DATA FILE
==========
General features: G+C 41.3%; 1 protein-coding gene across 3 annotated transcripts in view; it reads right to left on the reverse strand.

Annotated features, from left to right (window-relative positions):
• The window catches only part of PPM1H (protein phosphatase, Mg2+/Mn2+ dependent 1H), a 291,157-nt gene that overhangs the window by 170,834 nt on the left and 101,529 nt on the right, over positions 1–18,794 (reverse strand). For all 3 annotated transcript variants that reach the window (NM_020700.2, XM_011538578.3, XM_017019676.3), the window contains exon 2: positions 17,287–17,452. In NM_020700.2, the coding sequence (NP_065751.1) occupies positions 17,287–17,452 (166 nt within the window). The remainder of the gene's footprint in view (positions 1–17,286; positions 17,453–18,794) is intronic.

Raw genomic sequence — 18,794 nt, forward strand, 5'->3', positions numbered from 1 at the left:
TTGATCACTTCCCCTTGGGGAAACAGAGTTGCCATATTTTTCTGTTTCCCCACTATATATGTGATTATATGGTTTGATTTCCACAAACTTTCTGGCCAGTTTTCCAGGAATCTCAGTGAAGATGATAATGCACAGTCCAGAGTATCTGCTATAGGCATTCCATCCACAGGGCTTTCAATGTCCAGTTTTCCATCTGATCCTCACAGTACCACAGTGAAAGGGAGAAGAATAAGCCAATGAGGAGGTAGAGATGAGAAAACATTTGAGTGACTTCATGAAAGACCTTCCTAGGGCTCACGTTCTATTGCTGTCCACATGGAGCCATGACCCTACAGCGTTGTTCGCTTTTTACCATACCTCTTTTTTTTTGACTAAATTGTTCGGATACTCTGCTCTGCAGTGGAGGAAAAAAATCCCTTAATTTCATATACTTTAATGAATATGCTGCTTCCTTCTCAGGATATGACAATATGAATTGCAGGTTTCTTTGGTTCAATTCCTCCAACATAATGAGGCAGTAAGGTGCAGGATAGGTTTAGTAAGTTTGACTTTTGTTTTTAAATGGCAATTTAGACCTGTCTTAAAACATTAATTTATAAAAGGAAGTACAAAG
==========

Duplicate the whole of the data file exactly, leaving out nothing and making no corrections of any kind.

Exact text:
General features: G+C 41.3%; 1 protein-coding gene across 3 annotated transcripts in view; it reads right to left on the reverse strand.

Annotated features, from left to right (window-relative positions):
• The window catches only part of PPM1H (protein phosphatase, Mg2+/Mn2+ dependent 1H), a 291,157-nt gene that overhangs the window by 170,834 nt on the left and 101,529 nt on the right, over positions 1–18,794 (reverse strand). For all 3 annotated transcript variants that reach the window (NM_020700.2, XM_011538578.3, XM_017019676.3), the window contains exon 2: positions 17,287–17,452. In NM_020700.2, the coding sequence (NP_065751.1) occupies positions 17,287–17,452 (166 nt within the window). The remainder of the gene's footprint in view (positions 1–17,286; positions 17,453–18,794) is intronic.

Raw genomic sequence — 18,794 nt, forward strand, 5'->3', positions numbered from 1 at the left:
TTGATCACTTCCCCTTGGGGAAACAGAGTTGCCATATTTTTCTGTTTCCCCACTATATATGTGATTATATGGTTTGATTTCCACAAACTTTCTGGCCAGTTTTCCAGGAATCTCAGTGAAGATGATAATGCACAGTCCAGAGTATCTGCTATAGGCATTCCATCCACAGGGCTTTCAATGTCCAGTTTTCCATCTGATCCTCACAGTACCACAGTGAAAGGGAGAAGAATAAGCCAATGAGGAGGTAGAGATGAGAAAACATTTGAGTGACTTCATGAAAGACCTTCCTAGGGCTCACGTTCTATTGCTGTCCACATGGAGCCATGACCCTACAGCGTTGTTCGCTTTTTACCATACCTCTTTTTTTTTGACTAAATTGTTCGGATACTCTGCTCTGCAGTGGAGGAAAAAAATCCCTTAATTTCATATACTTTAATGAATATGCTGCTTCCTTCTCAGGATATGACAATATGAATTGCAGGTTTCTTTGGTTCAATTCCTCCAACATAATGAGGCAGTAAGGTGCAGGATAGGTTTAGTAAGTTTGACTTTTGTTTTTAAATGGCAATTTAGACCTGTCTTAAAACATTAATTTATAAAAGGAAGTACAAAG